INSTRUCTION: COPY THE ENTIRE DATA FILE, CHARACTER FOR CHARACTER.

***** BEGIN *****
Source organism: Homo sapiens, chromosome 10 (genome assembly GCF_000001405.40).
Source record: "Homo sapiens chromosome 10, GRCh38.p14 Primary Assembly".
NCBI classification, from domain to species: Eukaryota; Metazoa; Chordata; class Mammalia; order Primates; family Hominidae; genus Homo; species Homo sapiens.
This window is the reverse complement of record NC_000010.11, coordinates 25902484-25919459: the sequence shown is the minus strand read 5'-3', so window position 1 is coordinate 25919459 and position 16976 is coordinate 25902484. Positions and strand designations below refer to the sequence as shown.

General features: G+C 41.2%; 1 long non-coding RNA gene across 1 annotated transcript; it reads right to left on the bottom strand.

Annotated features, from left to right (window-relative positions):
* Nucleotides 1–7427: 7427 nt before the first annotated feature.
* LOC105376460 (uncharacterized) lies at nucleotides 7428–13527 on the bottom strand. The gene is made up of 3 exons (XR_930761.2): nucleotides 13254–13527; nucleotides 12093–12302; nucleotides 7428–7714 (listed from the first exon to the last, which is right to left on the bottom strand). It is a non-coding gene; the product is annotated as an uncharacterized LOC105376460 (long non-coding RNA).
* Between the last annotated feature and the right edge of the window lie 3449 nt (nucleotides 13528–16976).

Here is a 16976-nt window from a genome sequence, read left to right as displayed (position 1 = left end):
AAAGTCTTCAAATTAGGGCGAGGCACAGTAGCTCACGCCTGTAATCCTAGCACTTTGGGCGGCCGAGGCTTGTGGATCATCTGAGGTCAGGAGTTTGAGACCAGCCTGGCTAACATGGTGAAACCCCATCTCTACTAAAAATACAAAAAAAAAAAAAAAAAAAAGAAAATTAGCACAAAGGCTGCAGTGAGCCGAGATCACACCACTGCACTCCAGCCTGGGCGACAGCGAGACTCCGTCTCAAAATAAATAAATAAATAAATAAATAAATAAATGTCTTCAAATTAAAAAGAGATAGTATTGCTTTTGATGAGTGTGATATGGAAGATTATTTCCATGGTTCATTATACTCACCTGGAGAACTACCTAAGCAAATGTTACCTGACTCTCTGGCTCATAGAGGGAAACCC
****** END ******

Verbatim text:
Source organism: Homo sapiens, chromosome 10 (genome assembly GCF_000001405.40).
Source record: "Homo sapiens chromosome 10, GRCh38.p14 Primary Assembly".
NCBI classification, from domain to species: Eukaryota; Metazoa; Chordata; class Mammalia; order Primates; family Hominidae; genus Homo; species Homo sapiens.
This window is the reverse complement of record NC_000010.11, coordinates 25902484-25919459: the sequence shown is the minus strand read 5'-3', so window position 1 is coordinate 25919459 and position 16976 is coordinate 25902484. Positions and strand designations below refer to the sequence as shown.

General features: G+C 41.2%; 1 long non-coding RNA gene across 1 annotated transcript; it reads right to left on the bottom strand.

Annotated features, from left to right (window-relative positions):
* Nucleotides 1–7427: 7427 nt before the first annotated feature.
* LOC105376460 (uncharacterized) lies at nucleotides 7428–13527 on the bottom strand. The gene is made up of 3 exons (XR_930761.2): nucleotides 13254–13527; nucleotides 12093–12302; nucleotides 7428–7714 (listed from the first exon to the last, which is right to left on the bottom strand). It is a non-coding gene; the product is annotated as an uncharacterized LOC105376460 (long non-coding RNA).
* Between the last annotated feature and the right edge of the window lie 3449 nt (nucleotides 13528–16976).

Here is a 16976-nt window from a genome sequence, read left to right as displayed (position 1 = left end):
AAAGTCTTCAAATTAGGGCGAGGCACAGTAGCTCACGCCTGTAATCCTAGCACTTTGGGCGGCCGAGGCTTGTGGATCATCTGAGGTCAGGAGTTTGAGACCAGCCTGGCTAACATGGTGAAACCCCATCTCTACTAAAAATACAAAAAAAAAAAAAAAAAAAAGAAAATTAGCACAAAGGCTGCAGTGAGCCGAGATCACACCACTGCACTCCAGCCTGGGCGACAGCGAGACTCCGTCTCAAAATAAATAAATAAATAAATAAATAAATAAATGTCTTCAAATTAAAAAGAGATAGTATTGCTTTTGATGAGTGTGATATGGAAGATTATTTCCATGGTTCATTATACTCACCTGGAGAACTACCTAAGCAAATGTTACCTGACTCTCTGGCTCATAGAGGGAAACCC